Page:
Founded by immigrants and praised as a haven for the oppressed, the United States now is struggling to decide the fate of as many as 12 million people living in the country illegally.
The Senate takes up the emotional debate on the heels ofof people protesting attempts to toughen laws against immigrants. Among the ideas that President George W. Bush and members of Congress are considering:
On Monday, the Senate Judiciary Committee takes up the issue and Bush headlines a naturalization ceremony for 30 new citizens at Constitution Hall. Demonstrations are planned near the Capitol, including a prayer service with immigration advocates and clergy who plan to wear handcuffs to demonstrate the criminalization of immigration violations.
Mr. Bush is going to Mexico this week for a meeting with the leaders of Mexico and Canada. Secretary of State Condoleezza Rice said Sunday it's important that Mexico "recognize the importance of defense of the borders and of American laws."
The president, working hand-in-hand with the business community that relies on cheap labor, is pressuring Congress to allow immigrants to stay in the country legally if they take a job that Americans are unwilling to do.
Judiciary Chairman Arlen Specter also supports the idea and has vowed that his committee will advance a bill to the full Senate on Monday, even if they have to work "very, very late into the night."
"If they're prepared to work to become American citizens in the long line traditionally of immigrants who have helped make this country, we can have both a nation of laws and a welcoming nation of workers who do some very, very important jobs for our economy," Specter said Sunday on ABC's "This Week."
Senate Majority Leader Bill Frist has said that whether or not a bill gets out of the Judiciary Committee, he is opening two weeks of debate on the issue Tuesday. He has offered a plan that would tighten borders, add Border Patrol agents and punish employers who hire illegal immigrants because he says the most important concern is improving national security in an age of terrorism. His bill sidesteps the question of temporary work permits, but he has said he's open to the idea.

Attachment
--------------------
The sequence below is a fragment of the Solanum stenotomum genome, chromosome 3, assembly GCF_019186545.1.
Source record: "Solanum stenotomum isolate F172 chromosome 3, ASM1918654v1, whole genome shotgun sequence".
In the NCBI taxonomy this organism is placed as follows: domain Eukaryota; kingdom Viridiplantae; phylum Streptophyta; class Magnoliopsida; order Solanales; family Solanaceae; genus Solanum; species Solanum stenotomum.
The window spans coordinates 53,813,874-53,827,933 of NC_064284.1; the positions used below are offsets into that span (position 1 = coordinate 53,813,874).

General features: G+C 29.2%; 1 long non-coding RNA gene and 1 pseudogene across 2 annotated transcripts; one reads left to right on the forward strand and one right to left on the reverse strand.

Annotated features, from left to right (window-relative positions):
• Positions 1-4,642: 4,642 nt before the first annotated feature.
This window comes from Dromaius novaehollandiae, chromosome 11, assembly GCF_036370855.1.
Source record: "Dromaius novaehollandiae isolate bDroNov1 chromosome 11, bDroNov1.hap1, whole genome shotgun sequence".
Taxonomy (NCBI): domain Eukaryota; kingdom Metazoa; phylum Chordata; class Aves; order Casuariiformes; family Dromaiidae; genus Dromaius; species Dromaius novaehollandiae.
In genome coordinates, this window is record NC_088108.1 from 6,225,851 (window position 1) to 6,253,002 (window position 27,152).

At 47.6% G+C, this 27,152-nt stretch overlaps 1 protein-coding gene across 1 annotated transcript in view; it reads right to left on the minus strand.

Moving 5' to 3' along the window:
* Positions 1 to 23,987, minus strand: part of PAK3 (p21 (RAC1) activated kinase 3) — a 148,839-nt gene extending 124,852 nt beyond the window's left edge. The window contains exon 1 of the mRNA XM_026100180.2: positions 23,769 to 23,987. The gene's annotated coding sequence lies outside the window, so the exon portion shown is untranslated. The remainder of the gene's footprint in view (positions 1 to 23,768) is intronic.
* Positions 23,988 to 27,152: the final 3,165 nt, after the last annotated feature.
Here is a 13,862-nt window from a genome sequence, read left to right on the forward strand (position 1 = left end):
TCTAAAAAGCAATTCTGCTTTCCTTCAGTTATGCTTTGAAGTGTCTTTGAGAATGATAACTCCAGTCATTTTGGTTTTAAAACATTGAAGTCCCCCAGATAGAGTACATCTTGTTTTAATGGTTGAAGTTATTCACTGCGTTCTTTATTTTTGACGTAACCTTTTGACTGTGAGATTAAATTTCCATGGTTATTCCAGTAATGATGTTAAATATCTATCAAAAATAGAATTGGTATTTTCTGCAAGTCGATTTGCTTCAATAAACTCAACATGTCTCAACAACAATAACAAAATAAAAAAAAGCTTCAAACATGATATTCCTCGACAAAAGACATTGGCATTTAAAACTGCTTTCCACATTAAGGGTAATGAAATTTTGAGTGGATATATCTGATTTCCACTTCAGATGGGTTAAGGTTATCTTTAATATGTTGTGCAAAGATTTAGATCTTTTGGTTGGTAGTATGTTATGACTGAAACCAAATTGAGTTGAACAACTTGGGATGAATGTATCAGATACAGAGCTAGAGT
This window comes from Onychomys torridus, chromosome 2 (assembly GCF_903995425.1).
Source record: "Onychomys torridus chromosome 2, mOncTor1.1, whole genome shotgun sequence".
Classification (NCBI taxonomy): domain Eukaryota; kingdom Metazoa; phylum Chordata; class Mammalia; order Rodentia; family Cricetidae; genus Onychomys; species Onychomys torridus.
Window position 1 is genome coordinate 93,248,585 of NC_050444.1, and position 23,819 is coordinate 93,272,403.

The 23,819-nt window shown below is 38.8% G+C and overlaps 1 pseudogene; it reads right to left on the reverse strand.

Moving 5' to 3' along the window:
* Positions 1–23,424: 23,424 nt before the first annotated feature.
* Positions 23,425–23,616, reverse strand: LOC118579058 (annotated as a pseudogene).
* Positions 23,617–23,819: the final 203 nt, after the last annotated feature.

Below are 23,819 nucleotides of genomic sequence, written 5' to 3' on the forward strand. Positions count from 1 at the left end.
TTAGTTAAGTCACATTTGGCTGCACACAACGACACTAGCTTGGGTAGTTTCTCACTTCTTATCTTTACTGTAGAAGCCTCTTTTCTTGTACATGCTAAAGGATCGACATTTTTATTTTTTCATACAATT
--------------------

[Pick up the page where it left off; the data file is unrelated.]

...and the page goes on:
Democrats have said they will do everything they can to block Frist's bill. Sen. Edward Kennedy said Sunday that legislation creating tougher enforcement does not do enough.
"We have spent $20 billion on chains and fences and border guards and dogs in the southern border over the last 10 years," Kennedy said on CBS' "Face the Nation". "And it doesn't work. What we need is a comprehensive approach. I think President Bush understands it."
Where Kennedy and Bush differ is on the question of what to do with foreigners who are already living and working in the United States. Kennedy and Senator John McCain have a bill that would allow those immigrants to apply for citizenship once they pay taxes and a fine and learn English.
Critics like Representative Tom Tancredo say that would give amnesty to people who have broken the law by entering the country without permission.
"It's a slap in the face to every single person who has done it the right way, and to everybody who's waiting out there to do it the right way," Tancredo said. "It's bad policy. And it's also, I think, for the Republican Party especially, bad policy."
Mr. Bush wants to give foreign workers a guest permit to stay for a specific amount of time to do a job, without a path to citizenship. Republican senators John Cornyn, of Texas, and Jon Kyl, of Arizona, propose to let employed illegal immigrants stay for five years but then leave, pay fines and apply to re-enter the country.
Chen reports that there are as many as 12 million undocumented people in the United States, and tougher crackdowns would leave a large hole in the workforce.
If the Senate can agree on the bill, the work won't be over to get legislation to Bush's desk to become a law. The House passed a bill last year that increases penalties for illegal immigration activities, requires employers to verify the legal status of their employees and provides $2.2 billion for a 700-mile fence across the border. But it did not address the guest worker issue.